Bristol-Myers Squibb and QIAGEN have signed an agreement to explore the use of next-generation sequencing (NGS) technology to develop gene expression profiles (GEPs) as predictive or prognostic tools for use with Bristol-Myers Squibb novel immuno-oncology (I-O) therapies in cancer treatment. This will leverage the combination of Bristol-Myers Squibb’s portfolio of I-O therapies with QIAGEN’s proven track record in developing and commercializing companion and complementary diagnostics as well as QIAGEN’s portfolio of NGS technologies. I-O therapies offer a novel way to treat cancer by using drugs to target the body’s immune system to help fight cancer.
QIAGEN and Bristol-Myers Squibb intend to develop GEPs for several Bristol-Myers Squibb I-O molecules under the initial agreement. The companies also plan to enter into a further agreement to develop diagnostic products using the jointly developed GEPs and to expand the use of NGS technology with other Bristol-Myers Squibb I-O therapies.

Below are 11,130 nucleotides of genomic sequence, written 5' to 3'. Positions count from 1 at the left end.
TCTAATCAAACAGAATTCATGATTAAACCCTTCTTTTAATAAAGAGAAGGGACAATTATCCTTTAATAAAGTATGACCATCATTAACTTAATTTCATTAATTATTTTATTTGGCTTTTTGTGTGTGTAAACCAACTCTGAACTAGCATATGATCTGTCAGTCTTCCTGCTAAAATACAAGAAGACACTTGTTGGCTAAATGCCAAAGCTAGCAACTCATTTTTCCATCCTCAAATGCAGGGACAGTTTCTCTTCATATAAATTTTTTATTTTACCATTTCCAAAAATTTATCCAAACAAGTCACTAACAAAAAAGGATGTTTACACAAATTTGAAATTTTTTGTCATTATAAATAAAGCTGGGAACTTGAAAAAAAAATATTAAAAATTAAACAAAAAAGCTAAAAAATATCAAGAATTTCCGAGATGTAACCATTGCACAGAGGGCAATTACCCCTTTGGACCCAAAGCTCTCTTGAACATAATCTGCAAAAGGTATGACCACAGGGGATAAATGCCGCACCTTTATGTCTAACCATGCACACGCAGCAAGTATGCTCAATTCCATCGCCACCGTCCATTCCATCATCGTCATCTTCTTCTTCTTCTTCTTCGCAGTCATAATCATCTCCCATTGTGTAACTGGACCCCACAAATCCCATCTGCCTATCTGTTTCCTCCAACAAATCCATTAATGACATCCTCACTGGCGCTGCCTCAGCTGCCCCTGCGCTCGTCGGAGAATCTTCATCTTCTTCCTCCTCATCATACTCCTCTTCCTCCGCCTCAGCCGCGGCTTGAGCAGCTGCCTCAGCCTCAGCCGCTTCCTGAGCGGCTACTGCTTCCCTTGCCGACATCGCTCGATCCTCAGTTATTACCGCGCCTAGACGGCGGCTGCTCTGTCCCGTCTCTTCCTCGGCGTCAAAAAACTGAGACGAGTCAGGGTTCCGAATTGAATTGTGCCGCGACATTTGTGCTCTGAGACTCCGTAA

“Greater precision in the treatment of cancer may enable faster decision making to identify which patient populations are most likely to derive benefit from our immuno-oncology agents,” said Fouad Namouni, M.D., head of Development, Oncology, Bristol-Myers Squibb. “We believe working with QIAGEN will help develop better diagnostic tools to target the most appropriate immunotherapies across a number of different tumor types.”
“We are very pleased to work with Bristol-Myers Squibb to potentially create what could be the first-ever NGS-based companion or complementary diagnostic to provide key insights for personalized decision-making in the rapidly expanding area of immuno-oncology,” said Peer M. Schatz, Chief Executive Officer of QIAGEN. “Our teams at QIAGEN are looking forward to working with Bristol-Myers Squibb to leverage the power of NGS technology to potentially improve outcomes for patients.”
QIAGEN and Bristol-Myers Squibb have been partnering since 2009. A key milestone in this partnership was the FDA approval of the Therascreen KRAS companion/complementary diagnostic assay in 2012.